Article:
Shortly thereafter, defendant's sisters, Debra and Diane Thur, and a friend returned to the house, at which time defendant told them what had happened. Neighbors were then summoned and an ambulance was called. According to Debra Thur, the victim had a black eye and numerous bruises on her arms and legs before she left home earlier that day. Diane Thur had noticed bruises on the victim's back, abdomen, legs and arms, and a scratch under her nose as early as July 26.

Police Officer Richard Ryan and Lieutenant Martin Villmek, a paramedic, arrived at the Thur residence between 6:45 and 7 p.m. on the evening in question. They found the victim lying on the bed and observed a large bruise on the right side of her face, bruises on her body, and a cut on her hand. Villmek carried her to the ambulance and proceeded to Palos Community Hospital. In Ryan's opinion, the injuries were not caused by a fall.

Shortly thereafter, Police Officer Leonard Woods, a youth officer with the village of Bridgeview, arrived at the Thur residence. He had a conversation with defendant, during which defendant told him what had happened. Woods then proceeded to the hospital where he observed the victim unconscious, with bruises on her face and about her body.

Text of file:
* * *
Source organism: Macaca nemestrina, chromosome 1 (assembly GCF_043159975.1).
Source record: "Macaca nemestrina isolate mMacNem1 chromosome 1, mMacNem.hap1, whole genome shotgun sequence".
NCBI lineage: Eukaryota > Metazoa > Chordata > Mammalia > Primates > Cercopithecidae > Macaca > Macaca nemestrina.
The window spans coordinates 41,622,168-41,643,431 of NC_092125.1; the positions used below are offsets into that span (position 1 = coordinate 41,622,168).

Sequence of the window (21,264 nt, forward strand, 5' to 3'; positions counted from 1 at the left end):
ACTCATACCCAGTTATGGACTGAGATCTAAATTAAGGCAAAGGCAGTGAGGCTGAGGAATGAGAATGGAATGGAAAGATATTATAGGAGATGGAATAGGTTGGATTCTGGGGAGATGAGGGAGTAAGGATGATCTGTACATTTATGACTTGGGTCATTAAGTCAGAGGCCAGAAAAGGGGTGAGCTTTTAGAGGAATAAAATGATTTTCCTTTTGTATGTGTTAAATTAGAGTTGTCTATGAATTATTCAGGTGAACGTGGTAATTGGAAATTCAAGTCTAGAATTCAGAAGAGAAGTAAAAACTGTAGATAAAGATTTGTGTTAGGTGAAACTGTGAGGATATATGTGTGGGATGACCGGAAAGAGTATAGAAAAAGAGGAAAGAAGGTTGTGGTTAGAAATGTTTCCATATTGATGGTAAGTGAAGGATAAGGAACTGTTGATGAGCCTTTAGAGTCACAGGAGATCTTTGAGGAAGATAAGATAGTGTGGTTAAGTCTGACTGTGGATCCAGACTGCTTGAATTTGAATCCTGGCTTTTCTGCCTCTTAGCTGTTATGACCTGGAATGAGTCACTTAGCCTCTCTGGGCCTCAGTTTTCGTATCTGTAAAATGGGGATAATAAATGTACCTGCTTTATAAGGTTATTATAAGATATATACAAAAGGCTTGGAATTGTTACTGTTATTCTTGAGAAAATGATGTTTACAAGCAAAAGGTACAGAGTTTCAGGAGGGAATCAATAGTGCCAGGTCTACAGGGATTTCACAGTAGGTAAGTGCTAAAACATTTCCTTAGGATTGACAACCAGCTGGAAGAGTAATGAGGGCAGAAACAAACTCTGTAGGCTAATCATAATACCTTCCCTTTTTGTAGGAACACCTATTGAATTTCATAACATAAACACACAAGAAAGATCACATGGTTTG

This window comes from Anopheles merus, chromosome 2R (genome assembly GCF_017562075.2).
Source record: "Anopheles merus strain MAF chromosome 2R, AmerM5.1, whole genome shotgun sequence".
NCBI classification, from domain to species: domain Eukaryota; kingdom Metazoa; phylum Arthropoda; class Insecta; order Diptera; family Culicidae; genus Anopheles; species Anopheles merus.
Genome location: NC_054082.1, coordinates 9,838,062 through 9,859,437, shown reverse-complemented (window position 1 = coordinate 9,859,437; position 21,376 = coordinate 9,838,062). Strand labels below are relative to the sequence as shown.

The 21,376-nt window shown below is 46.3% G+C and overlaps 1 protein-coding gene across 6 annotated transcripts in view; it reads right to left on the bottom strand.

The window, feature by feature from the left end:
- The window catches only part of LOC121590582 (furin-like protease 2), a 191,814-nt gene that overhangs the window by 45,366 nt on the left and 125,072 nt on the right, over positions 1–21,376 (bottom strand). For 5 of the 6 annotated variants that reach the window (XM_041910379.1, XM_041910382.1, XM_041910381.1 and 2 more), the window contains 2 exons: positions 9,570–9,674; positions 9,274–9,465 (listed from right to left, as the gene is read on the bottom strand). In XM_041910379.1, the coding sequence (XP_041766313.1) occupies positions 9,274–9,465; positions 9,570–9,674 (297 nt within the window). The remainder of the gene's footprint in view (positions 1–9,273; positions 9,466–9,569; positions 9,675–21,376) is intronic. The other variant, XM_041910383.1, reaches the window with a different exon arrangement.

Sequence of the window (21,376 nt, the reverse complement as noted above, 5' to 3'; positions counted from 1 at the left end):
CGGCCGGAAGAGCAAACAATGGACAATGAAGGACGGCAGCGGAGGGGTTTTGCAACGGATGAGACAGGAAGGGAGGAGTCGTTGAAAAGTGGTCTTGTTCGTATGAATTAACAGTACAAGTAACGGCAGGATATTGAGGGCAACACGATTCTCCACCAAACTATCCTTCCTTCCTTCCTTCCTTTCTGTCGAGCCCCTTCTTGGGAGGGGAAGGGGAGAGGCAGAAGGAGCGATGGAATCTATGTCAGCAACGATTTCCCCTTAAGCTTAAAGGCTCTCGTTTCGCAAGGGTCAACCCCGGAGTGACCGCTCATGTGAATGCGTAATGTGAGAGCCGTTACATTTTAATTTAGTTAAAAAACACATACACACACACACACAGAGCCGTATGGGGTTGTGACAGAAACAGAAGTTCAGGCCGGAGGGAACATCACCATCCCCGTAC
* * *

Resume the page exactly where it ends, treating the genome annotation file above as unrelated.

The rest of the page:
Medical examinations of the victim conducted by several doctors revealed that: (1) she received a blunt trauma to the head that was not caused by falling against any object; (2) the majority of her injuries were of recent origin; and (3) the injuries were not self-inflicted and could have been inflicted by defendant because of his size and strength. During a subsequent operation performed by a pediatric neurosurgeon, a blood clot and a significant amount of swelling of the brain were discovered.

An autopsy conducted by the Cook County Medical Examiner revealed that the injuries had been inflicted within 24 hours of the autopsy. It was further concluded that the victim's death was caused by another individual. Additionally, the injury to the liver and the internal hemorrhaging were not caused by a heart massage given to the victim.

On July 30, Woods returned to the Thur residence, accompanied by Investigator Antle. During a search of the scene, they found a strand of hair at the base of the television set in the living room. However, it could not be compared with that of the victim because her head had been completely shaven prior to surgery.

At about 6:30 a.m. that day, Assistant State's Attorney Diane Economou had a conversation with defendant at the police station, in the presence of his parents. He told her what had happened on the evening of July 28. He added that in his attempt to pick up the victim after her series of falls, she rolled towards him and his toe hit her stomach.